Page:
Despite the challenges — living in a new country, spending time apart from Kim (she stayed at Seoul National University for her doctorate in mathematics) — Huh cherished his experiences in graduate school. He was able to dedicate himself wholly to math, and he relished the freedom of exploration that had drawn him to the subject in the first place.
He immediately stood out. As a beginning graduate student in Illinois, he proved a conjecture in graph theory that had been open for 40 years. In its simplest form, the problem, known as Read’s conjecture, concerned polynomials — equations like n4 + 5n3 + 6n2 + 3n + 1 — attached to graphs, which are collections of vertices (points) connected by edges (lines). In particular, let’s say you want to color the vertices of a graph so that no two adjacent vertices have the same color. Given a certain number of colors at your disposal, there are many ways to color the graph. It turns out that the total number of possibilities can be calculated using an equation called the chromatic polynomial (which is written in terms of the number of colors being used).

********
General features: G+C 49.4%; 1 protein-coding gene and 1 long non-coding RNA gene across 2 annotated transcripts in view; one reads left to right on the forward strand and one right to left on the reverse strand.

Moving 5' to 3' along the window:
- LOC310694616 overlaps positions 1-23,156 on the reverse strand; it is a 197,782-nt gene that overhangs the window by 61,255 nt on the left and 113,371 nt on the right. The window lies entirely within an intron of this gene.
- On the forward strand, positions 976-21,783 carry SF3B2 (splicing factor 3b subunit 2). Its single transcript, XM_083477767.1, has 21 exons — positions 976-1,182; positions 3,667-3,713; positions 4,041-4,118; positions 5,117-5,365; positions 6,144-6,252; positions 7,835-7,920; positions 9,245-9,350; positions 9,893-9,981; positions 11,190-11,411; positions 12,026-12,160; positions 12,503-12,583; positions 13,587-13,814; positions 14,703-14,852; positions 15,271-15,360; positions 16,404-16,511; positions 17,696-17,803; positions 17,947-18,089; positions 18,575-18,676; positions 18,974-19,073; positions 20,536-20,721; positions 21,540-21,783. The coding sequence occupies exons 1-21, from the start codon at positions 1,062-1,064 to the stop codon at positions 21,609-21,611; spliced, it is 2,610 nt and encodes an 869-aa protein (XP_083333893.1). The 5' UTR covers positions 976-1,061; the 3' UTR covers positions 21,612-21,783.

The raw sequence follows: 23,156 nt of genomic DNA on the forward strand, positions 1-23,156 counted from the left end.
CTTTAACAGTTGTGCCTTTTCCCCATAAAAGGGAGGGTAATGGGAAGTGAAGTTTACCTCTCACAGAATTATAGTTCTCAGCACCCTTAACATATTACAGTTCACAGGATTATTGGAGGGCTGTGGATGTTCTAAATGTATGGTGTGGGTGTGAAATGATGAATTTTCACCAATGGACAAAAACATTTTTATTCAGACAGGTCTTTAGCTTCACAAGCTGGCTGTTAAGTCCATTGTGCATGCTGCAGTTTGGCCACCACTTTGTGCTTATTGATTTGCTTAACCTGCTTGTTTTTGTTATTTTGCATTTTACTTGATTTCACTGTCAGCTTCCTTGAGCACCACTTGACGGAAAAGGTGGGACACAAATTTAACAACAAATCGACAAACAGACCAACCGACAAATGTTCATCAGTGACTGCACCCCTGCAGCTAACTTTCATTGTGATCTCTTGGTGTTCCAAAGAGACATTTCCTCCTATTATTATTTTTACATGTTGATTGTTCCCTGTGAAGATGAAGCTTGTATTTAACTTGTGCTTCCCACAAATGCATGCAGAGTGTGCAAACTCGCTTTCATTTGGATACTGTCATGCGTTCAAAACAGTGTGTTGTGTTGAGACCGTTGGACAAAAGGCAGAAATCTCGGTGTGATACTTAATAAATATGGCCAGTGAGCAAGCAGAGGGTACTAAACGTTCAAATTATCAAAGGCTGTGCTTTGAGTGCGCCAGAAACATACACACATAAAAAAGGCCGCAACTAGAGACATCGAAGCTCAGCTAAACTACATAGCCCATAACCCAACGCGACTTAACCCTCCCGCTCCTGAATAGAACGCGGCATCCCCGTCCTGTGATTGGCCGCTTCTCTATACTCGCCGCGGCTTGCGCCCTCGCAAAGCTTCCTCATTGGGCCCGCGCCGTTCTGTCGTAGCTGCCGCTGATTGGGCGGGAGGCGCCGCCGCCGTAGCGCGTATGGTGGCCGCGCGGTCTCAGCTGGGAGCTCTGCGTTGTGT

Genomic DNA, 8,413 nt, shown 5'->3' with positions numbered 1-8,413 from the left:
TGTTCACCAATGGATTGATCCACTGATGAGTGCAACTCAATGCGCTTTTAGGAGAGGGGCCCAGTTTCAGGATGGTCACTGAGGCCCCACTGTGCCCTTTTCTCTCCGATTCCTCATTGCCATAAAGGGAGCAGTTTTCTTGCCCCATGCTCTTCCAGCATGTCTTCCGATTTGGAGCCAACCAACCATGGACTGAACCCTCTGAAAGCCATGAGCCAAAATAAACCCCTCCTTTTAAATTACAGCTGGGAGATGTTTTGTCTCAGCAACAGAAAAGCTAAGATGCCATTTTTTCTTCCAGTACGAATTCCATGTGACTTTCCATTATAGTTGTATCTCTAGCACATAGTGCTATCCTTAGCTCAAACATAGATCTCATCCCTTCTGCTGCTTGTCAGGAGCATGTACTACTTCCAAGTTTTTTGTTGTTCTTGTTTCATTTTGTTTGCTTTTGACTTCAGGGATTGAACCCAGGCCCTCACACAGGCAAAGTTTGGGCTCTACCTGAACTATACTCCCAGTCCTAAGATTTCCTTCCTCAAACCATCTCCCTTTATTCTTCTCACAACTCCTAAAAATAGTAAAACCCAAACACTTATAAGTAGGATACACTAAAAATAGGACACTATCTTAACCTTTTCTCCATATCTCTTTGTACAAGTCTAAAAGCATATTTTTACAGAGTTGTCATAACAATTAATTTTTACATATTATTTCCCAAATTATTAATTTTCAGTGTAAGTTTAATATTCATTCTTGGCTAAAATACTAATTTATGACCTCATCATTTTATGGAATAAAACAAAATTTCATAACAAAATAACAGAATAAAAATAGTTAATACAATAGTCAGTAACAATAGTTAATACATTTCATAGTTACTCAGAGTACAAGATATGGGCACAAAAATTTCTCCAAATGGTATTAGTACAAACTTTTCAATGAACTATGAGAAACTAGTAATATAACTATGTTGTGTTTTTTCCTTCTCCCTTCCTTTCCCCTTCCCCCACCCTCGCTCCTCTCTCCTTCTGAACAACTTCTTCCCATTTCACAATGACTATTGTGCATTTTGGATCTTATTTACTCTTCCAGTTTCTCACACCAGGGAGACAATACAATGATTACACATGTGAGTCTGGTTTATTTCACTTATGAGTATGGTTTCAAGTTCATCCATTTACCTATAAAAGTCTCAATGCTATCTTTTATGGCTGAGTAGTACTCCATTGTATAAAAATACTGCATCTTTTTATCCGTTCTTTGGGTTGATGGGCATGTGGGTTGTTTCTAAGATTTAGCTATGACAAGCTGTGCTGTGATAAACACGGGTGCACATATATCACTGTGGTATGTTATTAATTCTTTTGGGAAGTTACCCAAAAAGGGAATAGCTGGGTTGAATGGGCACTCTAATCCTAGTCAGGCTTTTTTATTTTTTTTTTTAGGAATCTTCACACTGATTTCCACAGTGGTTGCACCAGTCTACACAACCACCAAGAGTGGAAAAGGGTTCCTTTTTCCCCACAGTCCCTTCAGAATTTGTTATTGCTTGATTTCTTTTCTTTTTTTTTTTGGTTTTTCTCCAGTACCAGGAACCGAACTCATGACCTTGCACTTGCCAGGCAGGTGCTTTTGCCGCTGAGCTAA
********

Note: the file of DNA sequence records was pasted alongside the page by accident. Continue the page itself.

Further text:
Mathematicians observed that the coefficients of chromatic polynomials, no matter the graph, always seem to obey certain patterns. First, they are unimodal, meaning they increase and then decrease. Take the previous example of a polynomial. The absolute values of its coefficients — 1, 5, 6, 3, 1 — form a unimodal sequence. Moreover, that sequence is also “log concave.” For any three consecutive numbers in the sequence, the square of the middle number is at least as large as the product of the terms on either side of it. (In the above polynomial, for instance, 62 ≥ 5 × 3.)